Developing effective methods for the surveillance of non-European Tephritids on Belgian territory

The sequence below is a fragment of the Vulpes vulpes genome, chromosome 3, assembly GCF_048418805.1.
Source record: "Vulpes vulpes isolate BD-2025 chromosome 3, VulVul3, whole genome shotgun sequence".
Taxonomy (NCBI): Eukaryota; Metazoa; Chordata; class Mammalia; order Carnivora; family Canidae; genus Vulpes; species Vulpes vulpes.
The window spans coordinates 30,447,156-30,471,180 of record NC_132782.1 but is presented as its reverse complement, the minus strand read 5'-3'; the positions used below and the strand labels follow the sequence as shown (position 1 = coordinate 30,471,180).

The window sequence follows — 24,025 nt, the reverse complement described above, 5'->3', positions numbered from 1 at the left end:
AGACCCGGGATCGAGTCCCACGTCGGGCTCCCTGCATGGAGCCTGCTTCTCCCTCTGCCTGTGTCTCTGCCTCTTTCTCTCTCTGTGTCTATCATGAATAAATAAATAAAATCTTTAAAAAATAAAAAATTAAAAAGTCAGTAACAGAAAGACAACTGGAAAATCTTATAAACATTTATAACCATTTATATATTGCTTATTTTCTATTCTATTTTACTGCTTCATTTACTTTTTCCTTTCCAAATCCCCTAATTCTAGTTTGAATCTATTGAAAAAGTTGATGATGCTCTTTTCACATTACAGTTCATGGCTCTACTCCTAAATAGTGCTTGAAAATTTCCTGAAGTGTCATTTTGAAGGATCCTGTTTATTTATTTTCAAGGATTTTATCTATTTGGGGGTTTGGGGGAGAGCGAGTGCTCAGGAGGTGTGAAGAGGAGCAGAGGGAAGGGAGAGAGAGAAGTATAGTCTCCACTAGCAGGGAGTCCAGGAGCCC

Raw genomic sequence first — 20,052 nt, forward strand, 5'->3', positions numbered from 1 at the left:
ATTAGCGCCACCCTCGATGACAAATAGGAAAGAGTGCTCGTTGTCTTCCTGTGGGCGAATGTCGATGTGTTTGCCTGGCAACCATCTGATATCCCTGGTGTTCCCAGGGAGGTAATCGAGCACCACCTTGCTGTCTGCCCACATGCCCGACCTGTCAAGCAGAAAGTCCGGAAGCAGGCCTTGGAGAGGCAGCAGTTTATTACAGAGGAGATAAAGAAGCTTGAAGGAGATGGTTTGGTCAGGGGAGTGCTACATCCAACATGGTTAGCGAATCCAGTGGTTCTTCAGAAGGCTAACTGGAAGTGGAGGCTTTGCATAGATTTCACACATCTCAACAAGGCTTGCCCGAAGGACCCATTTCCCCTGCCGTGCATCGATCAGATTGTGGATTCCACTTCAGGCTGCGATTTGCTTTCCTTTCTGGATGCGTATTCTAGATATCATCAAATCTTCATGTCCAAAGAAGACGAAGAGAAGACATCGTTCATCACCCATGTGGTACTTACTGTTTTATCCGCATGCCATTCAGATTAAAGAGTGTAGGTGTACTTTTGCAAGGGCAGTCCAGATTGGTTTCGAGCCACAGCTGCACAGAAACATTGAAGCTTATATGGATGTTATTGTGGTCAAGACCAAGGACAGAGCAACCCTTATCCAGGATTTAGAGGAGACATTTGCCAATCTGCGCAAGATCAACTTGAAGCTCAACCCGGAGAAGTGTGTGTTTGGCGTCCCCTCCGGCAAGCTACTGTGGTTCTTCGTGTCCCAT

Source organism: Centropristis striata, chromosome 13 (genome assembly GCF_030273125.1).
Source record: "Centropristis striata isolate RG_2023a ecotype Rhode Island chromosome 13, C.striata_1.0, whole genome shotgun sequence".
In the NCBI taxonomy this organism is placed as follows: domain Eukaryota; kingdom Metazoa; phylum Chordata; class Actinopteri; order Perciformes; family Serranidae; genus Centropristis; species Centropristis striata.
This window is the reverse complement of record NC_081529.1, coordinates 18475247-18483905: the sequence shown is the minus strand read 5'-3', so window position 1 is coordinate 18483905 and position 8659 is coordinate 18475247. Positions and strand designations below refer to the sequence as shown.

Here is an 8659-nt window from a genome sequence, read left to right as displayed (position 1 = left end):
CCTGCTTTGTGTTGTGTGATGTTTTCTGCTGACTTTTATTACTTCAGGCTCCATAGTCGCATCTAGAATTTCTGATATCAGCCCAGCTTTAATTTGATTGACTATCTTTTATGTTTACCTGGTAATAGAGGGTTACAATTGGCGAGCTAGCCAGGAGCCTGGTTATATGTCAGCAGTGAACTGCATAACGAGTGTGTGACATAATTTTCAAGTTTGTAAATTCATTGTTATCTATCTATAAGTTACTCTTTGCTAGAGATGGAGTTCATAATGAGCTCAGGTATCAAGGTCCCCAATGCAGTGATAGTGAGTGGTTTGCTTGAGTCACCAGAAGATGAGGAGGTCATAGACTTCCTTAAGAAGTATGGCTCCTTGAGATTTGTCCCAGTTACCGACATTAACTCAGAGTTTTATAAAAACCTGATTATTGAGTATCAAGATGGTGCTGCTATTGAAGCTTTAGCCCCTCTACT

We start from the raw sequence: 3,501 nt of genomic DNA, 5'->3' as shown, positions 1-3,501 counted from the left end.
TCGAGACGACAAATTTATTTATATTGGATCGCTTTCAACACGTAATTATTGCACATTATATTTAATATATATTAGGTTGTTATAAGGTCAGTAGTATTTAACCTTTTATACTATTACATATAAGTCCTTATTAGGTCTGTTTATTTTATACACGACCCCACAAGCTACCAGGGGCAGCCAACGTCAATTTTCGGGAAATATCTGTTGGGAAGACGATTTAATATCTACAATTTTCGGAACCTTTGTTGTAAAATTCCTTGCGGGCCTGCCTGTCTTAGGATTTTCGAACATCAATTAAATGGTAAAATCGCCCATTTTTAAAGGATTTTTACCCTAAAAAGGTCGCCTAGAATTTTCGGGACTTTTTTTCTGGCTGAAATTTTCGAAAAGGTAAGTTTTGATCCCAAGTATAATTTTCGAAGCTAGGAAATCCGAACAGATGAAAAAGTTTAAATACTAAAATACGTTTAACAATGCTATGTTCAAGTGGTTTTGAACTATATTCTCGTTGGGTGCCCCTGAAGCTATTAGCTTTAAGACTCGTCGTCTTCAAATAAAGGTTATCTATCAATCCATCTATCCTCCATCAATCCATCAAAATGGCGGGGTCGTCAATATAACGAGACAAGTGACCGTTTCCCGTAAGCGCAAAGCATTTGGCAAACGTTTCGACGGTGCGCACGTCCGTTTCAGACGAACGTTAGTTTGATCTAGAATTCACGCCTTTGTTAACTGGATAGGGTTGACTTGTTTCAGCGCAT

In order to comply with EU ordination 2016/2031 regarding pest organisms of plants and EU ordination 2019/1702 on priority pest organisms, the Belgian Government organized a call for parties interested in developing a pest risk analysis and surveying program for non-European fruit fly pests, and in particular for priority pest fruit flies (i.e. Anastrepha ludens, Bactrocera dorsalis, Bactrocera zonata and Rhagoletis pomonella), specifically for Belgium. The main research questions that need to be addressed are: • Are all non-European fruit flies mentioned on the list of EU quarantine organisms, capable of becoming established in Belgium? • Which are the most appropriate methods for a fast and adequate surveillance of non-European fruit flies? • What are the optimal conditions regarding seasonality, duration and location to deploy such a surveillance program in Belgium, taking into consideration the biology of the fruit flies and potential points of entry, and what are the minimal requirements for a reliable surveillance program? After selection and evaluation, the Belgian Government assigned the task for the development of such a surveillance program to the Flanders Institute for Agricultural and Fisheries Research (ILVO) in collaboration with the Royal Museum for Central Africa (a partner in the FF-IPM consortium). The project, called TEPHRISURV, will start on April 1st 2021 and will run for two years. Given the specified research questions, there is a clear link with a number of the activities and tools that are being developed within the FF-IPM project. Two of the target fruit fly species are listed on the priority pest species list. As such development of tools, strategies and services to enhance the management of phytosanitary risks of fruit fly invasions, including fast and accurate detection and identification tools, could be of direct relevance to the development of a surveillance program for Belgium. The role of the Royal Museum for Central Africa, being involved in both activities, will be pivotal in liaising between the initiative at European and at national (Belgian) level.